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Nature in it's glory

Nature in it's glory

Feb 16, 2010

Turkey vulture in the Caribbean

Turkey Vulture wings spread wide

My Mom and I went on a cruise to the Caribbean for vacation last October.  We met at the Toronto airport and from there flew to Miami to board the cruise ship. It was a seven day cruise which included the visitation of four islands.  The trip was a real adventure for me, in many ways an eye opening experience and surprising to say the least.  I expected to see, and eagerly anticipated seeing new birds and wildlife, and therefore came prepared.

Our first stop was a Dominican island called Samana.  As the cruise ship approached the island early in the morning, I broke out my binoculars immediately, since the very first thing I noticed on the island was some very large birds soaring over and around the peak of it.  At this point the birds were still well out of range of clear sight, even through my binoculars, but I knew they had to be huge.

Turkey Vulture above the tree tops
Mom and I were scheduled for a bus tour of the island, and it wasn't long before we were transferred from the ship to the bus.  On the tour itself I kept getting teasing glimpses of  these birds, therefore I still could not identify them, which was a little frustrating to say the least. This despite the fact that I had already anticipated an inability to identify some of the birds I might see.

Samana is not a very large island, and its inhabitants are very poor.  As it happens the driver of the tour bus extended our tour somewhat, in order  to include for us a visit to a tourist market where local artists displayed  their wares for this very reason.  Some of our fellow passengers were somewhat upset by this, but his actions were clearly understandable. He was obviously helping his community, and I for one was grateful.  That is a story with another issue in and of  itself, however.  On the return trip our bus, although new, broke down, and we all piled out to stand on the side of the road.  Everyone was concerned about getting back to the ship on time, though for some reason I was less concerned, being more interested in taking pictures of  the beauty all around me.  It was a golden opportunity for me as it turned out, allowing me to shoot these pictures.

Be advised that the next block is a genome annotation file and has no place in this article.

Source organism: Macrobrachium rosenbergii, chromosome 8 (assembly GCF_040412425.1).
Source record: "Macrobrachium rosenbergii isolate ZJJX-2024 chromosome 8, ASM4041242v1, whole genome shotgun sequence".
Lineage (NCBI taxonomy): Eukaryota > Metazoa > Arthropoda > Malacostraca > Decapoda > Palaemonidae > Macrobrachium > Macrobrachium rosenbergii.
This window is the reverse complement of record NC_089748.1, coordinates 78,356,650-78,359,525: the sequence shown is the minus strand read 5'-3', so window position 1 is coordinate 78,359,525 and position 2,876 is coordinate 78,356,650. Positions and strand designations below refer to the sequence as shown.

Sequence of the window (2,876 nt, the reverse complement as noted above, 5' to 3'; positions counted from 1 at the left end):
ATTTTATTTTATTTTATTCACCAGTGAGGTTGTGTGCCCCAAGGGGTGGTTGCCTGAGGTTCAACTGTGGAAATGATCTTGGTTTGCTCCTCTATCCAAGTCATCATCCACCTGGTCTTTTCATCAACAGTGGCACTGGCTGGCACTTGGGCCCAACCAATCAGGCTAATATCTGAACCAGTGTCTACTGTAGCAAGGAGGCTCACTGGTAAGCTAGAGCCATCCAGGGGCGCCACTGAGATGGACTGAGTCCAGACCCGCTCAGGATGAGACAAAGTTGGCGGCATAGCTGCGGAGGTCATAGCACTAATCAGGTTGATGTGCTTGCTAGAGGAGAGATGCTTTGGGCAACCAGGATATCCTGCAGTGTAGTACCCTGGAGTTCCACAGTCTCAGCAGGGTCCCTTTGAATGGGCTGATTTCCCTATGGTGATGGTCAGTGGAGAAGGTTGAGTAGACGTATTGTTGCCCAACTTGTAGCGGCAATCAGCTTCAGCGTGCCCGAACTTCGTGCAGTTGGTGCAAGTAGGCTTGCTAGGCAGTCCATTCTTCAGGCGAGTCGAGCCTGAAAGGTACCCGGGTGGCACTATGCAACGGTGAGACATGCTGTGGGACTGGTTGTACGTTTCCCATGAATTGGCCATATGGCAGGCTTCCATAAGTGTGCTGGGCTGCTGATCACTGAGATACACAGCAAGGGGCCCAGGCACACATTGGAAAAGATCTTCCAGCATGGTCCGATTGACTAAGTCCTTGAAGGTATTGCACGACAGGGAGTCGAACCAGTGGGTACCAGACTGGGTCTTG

Turkey Vulture wings held in V
The very birds I had been getting brief views of began to circle directly overhead of the motionless bus, almost immediately after we disembarked. Of all the birds I might have expected to see on this vacation, the Turkey Vulture was not one of them. Turkey Vultures, by the way are very graceful in the air and amazing to watch. They are not a very pretty bird, but I was fascinated nevertheless.  I wanted to know what they were hunting for, although off course I never found out.  My time on the island was simply too short.

For fifteen to twenty minutes, the whole time we waited for the means to continue on to the waiting ship to arrive, I'm delighted to say I managed to get several dozen good pictures of these birds soaring high above and around us, and many other pictures of the local vegetation and flowers besides. Turkey Vultures apparently migrate a very long distance, as I know that they ride the thermals of the forest and lake district in my Mom's home town in Ontario, and I have seen them in Alberta once very briefly at a great distance.

Turkey Vulture close
If  I could have stayed any  longer I would have been most interested in observing them further, to learn as much as I can about them.  The opportunity to do so isn't lost to me however, because the next time I visit my mom in Ontario I will plan for just that.

Since I knew nothing at all about Turkey Vultures , I did some research when I arrived home only to discover that these birds do not  hunt, at least not in the same terms as raptors do, as their "prey"  is carrion and vultures are not related to raptors at all. These particular vultures are in fact completely non-aggressive birds and do not ever kill.  Their feet and beak are simply too weak to do the job.

In one of the pictures above you will notice that the Turkey Vulture is not holding its wings completely spread during flight and  this is a good means to identify them in the air.  They typically hold their wings in a V, unlike raptors.  To learn more about this incredibly graceful bird just follow the links:



1 comment:

  1. Wow, I read this page and your 'about me' page. This stuff is really interesting and wonderful to find out. That little dragon too, makes me wonder if there aren't the real big ones around somewhere as well, at least at one time or another.